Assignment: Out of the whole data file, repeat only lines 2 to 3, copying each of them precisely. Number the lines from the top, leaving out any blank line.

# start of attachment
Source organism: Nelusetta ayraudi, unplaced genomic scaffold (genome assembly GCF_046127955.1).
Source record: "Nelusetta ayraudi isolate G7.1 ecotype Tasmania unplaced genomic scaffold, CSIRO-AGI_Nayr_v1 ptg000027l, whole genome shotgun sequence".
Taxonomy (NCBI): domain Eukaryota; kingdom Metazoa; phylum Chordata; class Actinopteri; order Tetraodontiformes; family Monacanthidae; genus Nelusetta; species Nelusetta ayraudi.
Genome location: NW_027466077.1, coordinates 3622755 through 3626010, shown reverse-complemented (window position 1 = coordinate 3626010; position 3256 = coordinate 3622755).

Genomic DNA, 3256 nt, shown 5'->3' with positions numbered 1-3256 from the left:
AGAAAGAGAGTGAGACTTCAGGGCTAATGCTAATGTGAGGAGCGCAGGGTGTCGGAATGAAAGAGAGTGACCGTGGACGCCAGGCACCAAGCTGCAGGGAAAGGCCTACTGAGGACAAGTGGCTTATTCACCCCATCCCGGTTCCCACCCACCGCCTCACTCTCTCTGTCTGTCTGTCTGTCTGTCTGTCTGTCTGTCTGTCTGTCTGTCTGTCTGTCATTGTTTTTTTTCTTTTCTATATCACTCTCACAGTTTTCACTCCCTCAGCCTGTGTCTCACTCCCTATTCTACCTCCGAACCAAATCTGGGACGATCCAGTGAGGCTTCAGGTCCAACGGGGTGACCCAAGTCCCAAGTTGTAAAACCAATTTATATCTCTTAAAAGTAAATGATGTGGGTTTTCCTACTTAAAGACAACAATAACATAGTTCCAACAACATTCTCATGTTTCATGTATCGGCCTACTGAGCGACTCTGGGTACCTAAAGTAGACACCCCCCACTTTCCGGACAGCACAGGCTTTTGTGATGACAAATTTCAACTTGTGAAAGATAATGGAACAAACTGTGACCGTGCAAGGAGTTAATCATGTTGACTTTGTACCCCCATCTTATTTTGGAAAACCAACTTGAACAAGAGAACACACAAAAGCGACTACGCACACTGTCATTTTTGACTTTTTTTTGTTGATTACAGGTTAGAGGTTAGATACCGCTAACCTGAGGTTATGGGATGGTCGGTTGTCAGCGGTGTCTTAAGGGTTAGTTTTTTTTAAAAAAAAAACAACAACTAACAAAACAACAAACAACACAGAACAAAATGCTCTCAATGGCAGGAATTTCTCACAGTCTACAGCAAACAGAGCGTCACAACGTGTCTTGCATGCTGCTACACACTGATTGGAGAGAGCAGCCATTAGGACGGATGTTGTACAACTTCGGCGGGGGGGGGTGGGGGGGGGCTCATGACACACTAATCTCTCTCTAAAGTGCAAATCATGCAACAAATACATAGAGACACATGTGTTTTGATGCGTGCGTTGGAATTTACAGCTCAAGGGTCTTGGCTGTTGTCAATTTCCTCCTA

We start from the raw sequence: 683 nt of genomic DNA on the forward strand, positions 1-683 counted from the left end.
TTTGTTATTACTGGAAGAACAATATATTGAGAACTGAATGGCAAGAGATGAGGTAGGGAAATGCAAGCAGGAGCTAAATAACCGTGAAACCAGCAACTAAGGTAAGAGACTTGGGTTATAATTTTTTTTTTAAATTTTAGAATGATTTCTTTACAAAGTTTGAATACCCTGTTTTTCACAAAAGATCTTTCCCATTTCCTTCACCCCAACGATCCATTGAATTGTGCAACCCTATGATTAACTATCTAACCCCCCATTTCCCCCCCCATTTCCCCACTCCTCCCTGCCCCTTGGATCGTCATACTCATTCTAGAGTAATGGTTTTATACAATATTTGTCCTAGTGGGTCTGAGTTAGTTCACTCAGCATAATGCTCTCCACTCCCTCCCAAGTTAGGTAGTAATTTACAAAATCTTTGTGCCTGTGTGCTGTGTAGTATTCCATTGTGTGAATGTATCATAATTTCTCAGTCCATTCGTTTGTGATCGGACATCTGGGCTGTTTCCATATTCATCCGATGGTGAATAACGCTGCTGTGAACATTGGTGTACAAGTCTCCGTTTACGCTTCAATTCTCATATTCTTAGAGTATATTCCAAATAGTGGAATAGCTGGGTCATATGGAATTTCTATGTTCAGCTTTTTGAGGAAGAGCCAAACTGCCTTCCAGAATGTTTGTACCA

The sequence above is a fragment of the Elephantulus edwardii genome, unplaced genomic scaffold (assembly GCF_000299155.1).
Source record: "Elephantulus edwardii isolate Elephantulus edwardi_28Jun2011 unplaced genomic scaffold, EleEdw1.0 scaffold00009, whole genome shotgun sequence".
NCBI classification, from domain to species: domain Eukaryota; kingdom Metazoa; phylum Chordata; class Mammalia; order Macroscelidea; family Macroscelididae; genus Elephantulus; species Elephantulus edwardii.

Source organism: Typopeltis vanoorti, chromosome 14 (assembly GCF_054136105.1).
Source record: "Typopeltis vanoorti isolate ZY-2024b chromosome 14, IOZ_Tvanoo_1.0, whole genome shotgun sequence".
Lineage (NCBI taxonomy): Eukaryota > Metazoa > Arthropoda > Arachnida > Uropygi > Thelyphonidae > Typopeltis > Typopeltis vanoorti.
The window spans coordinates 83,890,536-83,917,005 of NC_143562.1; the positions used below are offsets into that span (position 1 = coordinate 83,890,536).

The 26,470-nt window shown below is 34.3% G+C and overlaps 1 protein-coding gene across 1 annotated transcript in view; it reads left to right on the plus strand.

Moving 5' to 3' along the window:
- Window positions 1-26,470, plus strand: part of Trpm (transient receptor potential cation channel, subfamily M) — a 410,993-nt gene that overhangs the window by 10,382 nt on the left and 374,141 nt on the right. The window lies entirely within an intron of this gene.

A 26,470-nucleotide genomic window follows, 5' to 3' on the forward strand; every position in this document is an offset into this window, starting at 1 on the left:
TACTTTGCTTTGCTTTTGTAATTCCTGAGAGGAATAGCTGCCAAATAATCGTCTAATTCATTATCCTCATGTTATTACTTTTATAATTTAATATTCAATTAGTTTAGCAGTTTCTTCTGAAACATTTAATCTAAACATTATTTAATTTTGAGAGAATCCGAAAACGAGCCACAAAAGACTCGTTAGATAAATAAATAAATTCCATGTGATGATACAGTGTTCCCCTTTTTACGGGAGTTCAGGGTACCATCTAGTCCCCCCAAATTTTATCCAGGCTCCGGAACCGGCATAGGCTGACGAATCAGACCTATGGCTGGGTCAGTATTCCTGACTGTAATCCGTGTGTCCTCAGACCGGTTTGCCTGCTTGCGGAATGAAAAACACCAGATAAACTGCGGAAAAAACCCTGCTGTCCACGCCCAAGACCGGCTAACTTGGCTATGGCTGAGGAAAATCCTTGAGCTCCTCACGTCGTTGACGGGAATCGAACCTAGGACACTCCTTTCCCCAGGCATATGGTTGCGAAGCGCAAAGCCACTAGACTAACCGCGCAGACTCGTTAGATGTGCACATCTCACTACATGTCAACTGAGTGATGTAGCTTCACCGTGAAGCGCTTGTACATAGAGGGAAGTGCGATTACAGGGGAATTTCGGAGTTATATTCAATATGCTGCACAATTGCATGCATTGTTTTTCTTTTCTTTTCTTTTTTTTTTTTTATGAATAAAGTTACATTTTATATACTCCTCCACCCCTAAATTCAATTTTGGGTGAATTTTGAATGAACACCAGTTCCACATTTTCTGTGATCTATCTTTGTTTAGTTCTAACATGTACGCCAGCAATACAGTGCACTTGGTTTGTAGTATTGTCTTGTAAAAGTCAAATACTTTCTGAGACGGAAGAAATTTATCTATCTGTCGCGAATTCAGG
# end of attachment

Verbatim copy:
Source record: "Nelusetta ayraudi isolate G7.1 ecotype Tasmania unplaced genomic scaffold, CSIRO-AGI_Nayr_v1 ptg000027l, whole genome shotgun sequence".
Taxonomy (NCBI): domain Eukaryota; kingdom Metazoa; phylum Chordata; class Actinopteri; order Tetraodontiformes; family Monacanthidae; genus Nelusetta; species Nelusetta ayraudi.